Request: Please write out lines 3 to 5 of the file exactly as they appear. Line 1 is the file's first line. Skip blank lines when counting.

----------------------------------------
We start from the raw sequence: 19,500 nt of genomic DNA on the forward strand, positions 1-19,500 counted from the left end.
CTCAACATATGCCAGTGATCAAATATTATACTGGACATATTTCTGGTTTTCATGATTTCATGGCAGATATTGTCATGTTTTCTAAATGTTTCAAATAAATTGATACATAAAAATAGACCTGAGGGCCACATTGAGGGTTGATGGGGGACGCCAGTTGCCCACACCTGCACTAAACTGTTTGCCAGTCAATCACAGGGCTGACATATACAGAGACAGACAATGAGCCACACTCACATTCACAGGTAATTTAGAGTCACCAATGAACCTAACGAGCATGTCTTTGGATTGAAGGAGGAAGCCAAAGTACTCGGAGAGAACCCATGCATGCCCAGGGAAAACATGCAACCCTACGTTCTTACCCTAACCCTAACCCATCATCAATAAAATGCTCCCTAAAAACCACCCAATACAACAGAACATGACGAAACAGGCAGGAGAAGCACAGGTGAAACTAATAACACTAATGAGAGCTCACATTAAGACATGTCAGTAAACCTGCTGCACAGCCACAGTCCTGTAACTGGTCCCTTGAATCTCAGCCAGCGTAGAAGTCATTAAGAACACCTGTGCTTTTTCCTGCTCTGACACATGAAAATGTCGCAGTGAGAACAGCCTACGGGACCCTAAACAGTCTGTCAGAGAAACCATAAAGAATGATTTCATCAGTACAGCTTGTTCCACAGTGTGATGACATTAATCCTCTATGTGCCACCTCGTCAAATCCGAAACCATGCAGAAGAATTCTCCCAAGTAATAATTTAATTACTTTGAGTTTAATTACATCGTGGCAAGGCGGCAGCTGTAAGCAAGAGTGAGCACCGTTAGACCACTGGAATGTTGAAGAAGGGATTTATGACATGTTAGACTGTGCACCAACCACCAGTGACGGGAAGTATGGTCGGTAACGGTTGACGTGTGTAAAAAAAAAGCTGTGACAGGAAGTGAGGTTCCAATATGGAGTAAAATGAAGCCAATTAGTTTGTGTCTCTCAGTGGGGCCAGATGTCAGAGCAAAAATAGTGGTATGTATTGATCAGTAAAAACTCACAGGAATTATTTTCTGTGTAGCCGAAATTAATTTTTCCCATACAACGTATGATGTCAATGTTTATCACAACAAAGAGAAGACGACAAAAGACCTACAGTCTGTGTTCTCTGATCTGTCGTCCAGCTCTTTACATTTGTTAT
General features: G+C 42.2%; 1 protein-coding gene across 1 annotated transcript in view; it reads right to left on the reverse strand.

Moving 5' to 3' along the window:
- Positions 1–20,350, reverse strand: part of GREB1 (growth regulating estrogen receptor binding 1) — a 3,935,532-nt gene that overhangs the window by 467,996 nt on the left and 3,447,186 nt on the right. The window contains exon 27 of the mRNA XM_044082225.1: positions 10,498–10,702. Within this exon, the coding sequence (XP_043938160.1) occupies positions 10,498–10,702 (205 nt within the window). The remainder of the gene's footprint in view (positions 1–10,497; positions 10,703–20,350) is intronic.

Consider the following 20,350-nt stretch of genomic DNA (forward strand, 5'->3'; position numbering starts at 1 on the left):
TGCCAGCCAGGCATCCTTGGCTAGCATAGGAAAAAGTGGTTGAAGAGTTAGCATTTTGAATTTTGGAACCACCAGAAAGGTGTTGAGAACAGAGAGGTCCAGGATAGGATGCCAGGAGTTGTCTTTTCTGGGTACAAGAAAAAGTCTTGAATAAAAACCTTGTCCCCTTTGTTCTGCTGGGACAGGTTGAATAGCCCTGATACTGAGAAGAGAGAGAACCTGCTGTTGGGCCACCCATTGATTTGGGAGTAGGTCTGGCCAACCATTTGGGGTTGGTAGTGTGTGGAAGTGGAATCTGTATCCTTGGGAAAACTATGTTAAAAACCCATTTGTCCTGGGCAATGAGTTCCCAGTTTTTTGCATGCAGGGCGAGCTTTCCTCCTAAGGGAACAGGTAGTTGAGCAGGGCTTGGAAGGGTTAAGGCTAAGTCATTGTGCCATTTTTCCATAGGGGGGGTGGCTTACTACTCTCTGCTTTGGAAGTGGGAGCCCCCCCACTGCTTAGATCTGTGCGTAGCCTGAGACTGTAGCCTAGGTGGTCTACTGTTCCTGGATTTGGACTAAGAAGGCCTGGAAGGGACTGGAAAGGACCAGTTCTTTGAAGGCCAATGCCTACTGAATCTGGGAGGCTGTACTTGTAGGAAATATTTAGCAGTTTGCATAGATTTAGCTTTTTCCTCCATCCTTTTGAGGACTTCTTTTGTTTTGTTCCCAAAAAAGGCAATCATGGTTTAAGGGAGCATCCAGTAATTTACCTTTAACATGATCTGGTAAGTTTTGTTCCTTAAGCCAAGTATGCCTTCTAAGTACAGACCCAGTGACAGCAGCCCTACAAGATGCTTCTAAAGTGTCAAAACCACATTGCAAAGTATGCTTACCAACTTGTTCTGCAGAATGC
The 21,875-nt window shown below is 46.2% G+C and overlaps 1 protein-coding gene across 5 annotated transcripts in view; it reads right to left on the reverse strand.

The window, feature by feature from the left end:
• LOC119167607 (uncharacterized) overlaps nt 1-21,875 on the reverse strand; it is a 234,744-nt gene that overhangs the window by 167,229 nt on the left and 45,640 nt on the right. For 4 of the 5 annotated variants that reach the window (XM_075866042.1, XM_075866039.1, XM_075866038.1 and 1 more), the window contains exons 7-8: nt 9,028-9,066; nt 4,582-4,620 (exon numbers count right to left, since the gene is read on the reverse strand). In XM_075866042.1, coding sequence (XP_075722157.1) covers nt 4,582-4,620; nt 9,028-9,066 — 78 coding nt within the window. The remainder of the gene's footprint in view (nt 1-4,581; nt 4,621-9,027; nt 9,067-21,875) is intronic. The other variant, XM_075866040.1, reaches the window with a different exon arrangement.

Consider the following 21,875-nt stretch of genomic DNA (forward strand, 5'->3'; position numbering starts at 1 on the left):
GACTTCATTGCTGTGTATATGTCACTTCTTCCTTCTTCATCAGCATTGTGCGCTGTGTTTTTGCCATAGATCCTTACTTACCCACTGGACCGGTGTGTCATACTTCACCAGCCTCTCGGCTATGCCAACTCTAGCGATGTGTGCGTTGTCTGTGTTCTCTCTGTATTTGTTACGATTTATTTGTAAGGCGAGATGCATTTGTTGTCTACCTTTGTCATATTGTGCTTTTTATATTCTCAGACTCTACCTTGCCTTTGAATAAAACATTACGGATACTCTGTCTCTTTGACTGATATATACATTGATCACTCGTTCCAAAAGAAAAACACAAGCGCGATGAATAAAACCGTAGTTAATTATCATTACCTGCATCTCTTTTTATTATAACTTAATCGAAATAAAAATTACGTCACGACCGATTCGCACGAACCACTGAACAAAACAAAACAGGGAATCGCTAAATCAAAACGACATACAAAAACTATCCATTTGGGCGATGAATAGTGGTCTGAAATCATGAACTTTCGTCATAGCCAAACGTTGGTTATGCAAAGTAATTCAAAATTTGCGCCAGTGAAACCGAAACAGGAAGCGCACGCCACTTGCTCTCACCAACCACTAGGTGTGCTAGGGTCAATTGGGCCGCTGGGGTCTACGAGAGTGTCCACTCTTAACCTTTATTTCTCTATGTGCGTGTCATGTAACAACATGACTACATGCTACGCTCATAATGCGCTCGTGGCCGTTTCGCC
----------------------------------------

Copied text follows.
General features: G+C 42.2%; 1 protein-coding gene across 1 annotated transcript in view; it reads right to left on the reverse strand.

Moving 5' to 3' along the window:
- Positions 1–20,350, reverse strand: part of GREB1 (growth regulating estrogen receptor binding 1) — a 3,935,532-nt gene that overhangs the window by 467,996 nt on the left and 3,447,186 nt on the right. The window contains exon 27 of the mRNA XM_044082225.1: positions 10,498–10,702. Within this exon, the coding sequence (XP_043938160.1) occupies positions 10,498–10,702 (205 nt within the window). The remainder of the gene's footprint in view (positions 1–10,497; positions 10,703–20,350) is intronic.